Cape Split Revisited

26 05 2014

The last time we visited Cape Split, was in October 2012. What a thrill it was to hike this week-end and see the spring flowers. This tree has been left across the track, forcing walkers to limbo dance or skirt around it.

Image

The forest floor was white with these little white flowers. They had 5 petals and looked a bit like wood anemones, but I can’t find their name.Image

Can anyone help me out? Are they Grass of Parnassus?

Image

Like the tree across the path, this fallen pine was left to sit in the sky.

Image

I love the vibrant pink of the Purple Trillium. I think Cape Split must have the most specimens I have seen anywhere.

Image

There were just masses of plants.

Image

I photographed this tree last time, but it has now lost one of its huge branches.

Image

This is called Dutchman’s Breeches.

Image

Seemingly, the flowers look like little pantaloons (upside down), hanging on a clothes line.

Image

And of course the violets added colour everywhere.

Image

At the end of the trail is Cape Split itself. The seagulls seemed to be happy that they were on an island.

Image

This was the best shot I could get with my little camera, I should have had my other one.

Image

There was more colour to see as we drove back through Scots Bay.

ImageI remembered, too late, that I was going to look for Ami McKay’s house at Scots Bay. She is the author of ‘The Birth House’ and the book is set in this rural location. I reread this book after my last visit to Cape Split and could imagine the characters as she described them.tbh-newest

Advertisements




Cape Split Hiking Trail

10 12 2012

A couple of week-ends ago we decided to head to Cape Split on the Bay of Fundy. We did drive to Scots Bay 2 or 3 years ago, but gave up because of the potholes in the road. They were worse than anywhere else in Nova Scotia.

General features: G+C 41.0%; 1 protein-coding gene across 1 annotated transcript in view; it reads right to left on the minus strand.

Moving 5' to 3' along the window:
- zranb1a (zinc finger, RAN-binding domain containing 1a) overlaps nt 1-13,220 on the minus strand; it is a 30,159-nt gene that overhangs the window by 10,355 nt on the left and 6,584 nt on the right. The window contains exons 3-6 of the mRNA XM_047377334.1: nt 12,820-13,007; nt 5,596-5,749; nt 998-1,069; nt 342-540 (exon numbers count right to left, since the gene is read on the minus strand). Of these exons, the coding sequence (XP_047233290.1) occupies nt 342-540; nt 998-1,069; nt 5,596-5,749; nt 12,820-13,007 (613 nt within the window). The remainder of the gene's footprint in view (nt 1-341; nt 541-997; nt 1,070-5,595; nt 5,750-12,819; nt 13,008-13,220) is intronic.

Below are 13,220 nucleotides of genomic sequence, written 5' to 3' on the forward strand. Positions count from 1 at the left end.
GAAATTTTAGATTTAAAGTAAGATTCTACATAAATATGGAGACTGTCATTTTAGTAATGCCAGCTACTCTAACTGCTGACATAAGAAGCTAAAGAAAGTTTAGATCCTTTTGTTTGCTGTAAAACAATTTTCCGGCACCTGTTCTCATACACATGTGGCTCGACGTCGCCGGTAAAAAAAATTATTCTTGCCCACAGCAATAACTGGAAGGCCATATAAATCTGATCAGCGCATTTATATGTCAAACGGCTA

Nothing had changed in the condition of the road, in fact it was worse, but we persevered to the end. There were diggers, machines and lots of workmen and we thought it was just our luck that the trail was closed. But no, they were just starting on work to make a new car park at the entrance to the park and seemingly there are to be 2 compostable toilets at a cost of $42,000!

A

We headed along the trail, enjoying the sculptures of the old trees.

B

There is no tree management and so trees are allowed to  grow as they like.

C1jpg

With trees growing horizontally and branches shooting up at odd angles.

D

 

The trail ends at Cape Split, well named.

G

There is no way across to the stack of rock.

H

So we just had to enjoy the view while we ate our picnic.

Jjpg

 

This little squirrel seemsed to be putting his tongue out at us.

J

There were more wild tree shapes on the return trip, a total hike of just 15 km.

K

We saw this abandoned church on our drive to the park and had to stop for photographs.

L

I can’t see anyone taking this on as a renovation project.

 

Mjpg





Five Islands Provincial Park

27 09 2009

This is just the conclusion of our weekend at Joggins, when we stopped at Five Islands Provincial Park for a hike on the Sunday morning.


This park rises from the shores of the Bay of Fundy, with the highest tides in the world. Many campers had taken this last opportunity to camp, before the camping grounds closed for the season the next day.  There are group camping places, but mainly individual spots, each with its own picnic table and fire pit. These campers had made a covered dining area to keep off the mosquitoes.

Camp 3

We hiked through the park and down to the beach. The tide was out, way out, and people were arriving to collect the semi precious stones that can be found after every tide.

Clam digging is another big event here. These people are out on a spit of sand digging.

Clam diggers 1Here you can see how far out they are!

Clam diggers 2And this couple seem to have some sort of  little trailer with them.

Clam diggers 3

They came from the opposite side of the bay.Clam diggers 4

The split rock on the next photo is Cape Split! We were there when we walked at Blomidon Provincial Park last year. It doesn’t look to far in the photo, but it is 250 kms by road, because you have to drive around the Bay of Fundy.

Blomidon 2

You can see how the water drains out of the Bay at low tide, leaving a very red mud – a bit messy for paddling.Five aBut fantastic for beach combing.

Five b